Doctors, Patients Should Discuss, Investigate Vague Symptoms
WebMD Health News
WebMD News Archive
June 8, 2004 -- New research sheds light on symptoms of ovarian
cancer, often referred to as a "silent killer." A cluster of symptoms --
increased bloating and abdominal size, pressure to urinate, constipation, and abdominal
pain -- should not be overlooked, say study authors.
"Women need to be aware of this cluster [of symptoms],"
researcher Lynn S. Mandel, PhD, with the department of obstetrics and
gynecology at the University of Washington in Seattle. "It doesn't mean they
have ovarian cancer. But the symptoms
should be investigated to see what it is. It could be a malignancy, or it could
be something else -- an ovarian cyst or endometriosis."
Mandel's study, which appears in this week's Journal of the
American Medical Association, should also be a wake-up call for doctors,
says Ira Horowitz, MD, vice chairman and director of gynecologic oncology at
Emory University's Winship Cancer Institute in Atlanta.
"Ovarian cancer is very silent in the early stages ...
any symptoms are usually vague, nonspecific, and doctors tend to blow them
off," Horowitz tells WebMD. "This study tells us that we need to heed those
vague symptoms. They are screaming for our attention. We need to think of
ovarian cancer first -- not last."
Indeed, many women see numerous doctors for their symptoms,
including gastrointestinal specialists, before ovarian cancer is even
suspected. And, unfortunately, the symptoms are most noticeable when cancer is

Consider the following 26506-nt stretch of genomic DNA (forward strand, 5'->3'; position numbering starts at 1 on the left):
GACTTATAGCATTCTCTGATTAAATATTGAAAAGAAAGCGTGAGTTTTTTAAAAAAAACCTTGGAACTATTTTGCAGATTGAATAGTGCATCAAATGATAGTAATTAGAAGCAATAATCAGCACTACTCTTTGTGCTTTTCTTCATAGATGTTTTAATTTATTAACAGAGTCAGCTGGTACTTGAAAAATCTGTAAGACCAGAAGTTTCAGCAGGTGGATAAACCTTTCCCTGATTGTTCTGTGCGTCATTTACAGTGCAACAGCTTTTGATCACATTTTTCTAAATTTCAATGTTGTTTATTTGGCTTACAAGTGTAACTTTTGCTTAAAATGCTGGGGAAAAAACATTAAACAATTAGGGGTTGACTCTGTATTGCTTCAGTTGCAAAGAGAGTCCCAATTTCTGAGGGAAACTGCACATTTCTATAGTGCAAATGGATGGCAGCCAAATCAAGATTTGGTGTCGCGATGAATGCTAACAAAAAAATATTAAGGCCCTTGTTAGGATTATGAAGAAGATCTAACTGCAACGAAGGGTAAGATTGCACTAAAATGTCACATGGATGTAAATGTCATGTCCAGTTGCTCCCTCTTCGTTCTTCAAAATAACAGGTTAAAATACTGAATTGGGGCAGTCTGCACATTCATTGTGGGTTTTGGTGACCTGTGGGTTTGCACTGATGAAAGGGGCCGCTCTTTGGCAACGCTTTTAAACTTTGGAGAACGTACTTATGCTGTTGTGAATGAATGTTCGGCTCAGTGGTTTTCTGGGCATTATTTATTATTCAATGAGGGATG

advanced -- not in the early stages, Horowitz tells WebMD. "When the
mass [in the ovary] is significant in size, that's when symptoms are more
intense. Then it's too late."
It all points to the need for better -- and ongoing --
doctor-patient communication, writes Mary B. Daly, MD, PhD, in an accompanying
editorial. "The early diagnosis of ovarian cancer must rely on the elusive
practice of [the doctor's] judgment ... and thoughtful dialogue between patient
"Women know their bodies, and when something changes, they need
to make sure the physician is aggressive in evaluating it," Horowitz says.
Ovarian cancer has long frustrated doctors and their patients,
writes Mandel. Very few cases of ovarian cancer are caught in the early
treatable stages -- and chances of surviving late-stage ovarian cancer is
The reason: There has been no clear pattern of symptoms. For
many women, the symptoms are so common and vague that they don't realize
anything is wrong. In fact, not all women even have symptoms.
Mandel's research group and others have attempted to unravel
this mystery. In an earlier study, her group found a pattern of
gastrointestinal and abdominal problems, pain, fatigue, and urinary
difficulties that seemed fairly predictable.
This new study attempts to pinpoint the pattern more closely.
The survey asked about a variety of symptoms that are often dismissed as
unimportant: pelvic, abdominal, and back pain; indigestion;
bloating and increased abdomen size; urinary and bowel problems, menstrual
problems, and problems during intercourse (like pain or bleeding); and fatigue
and leg swelling.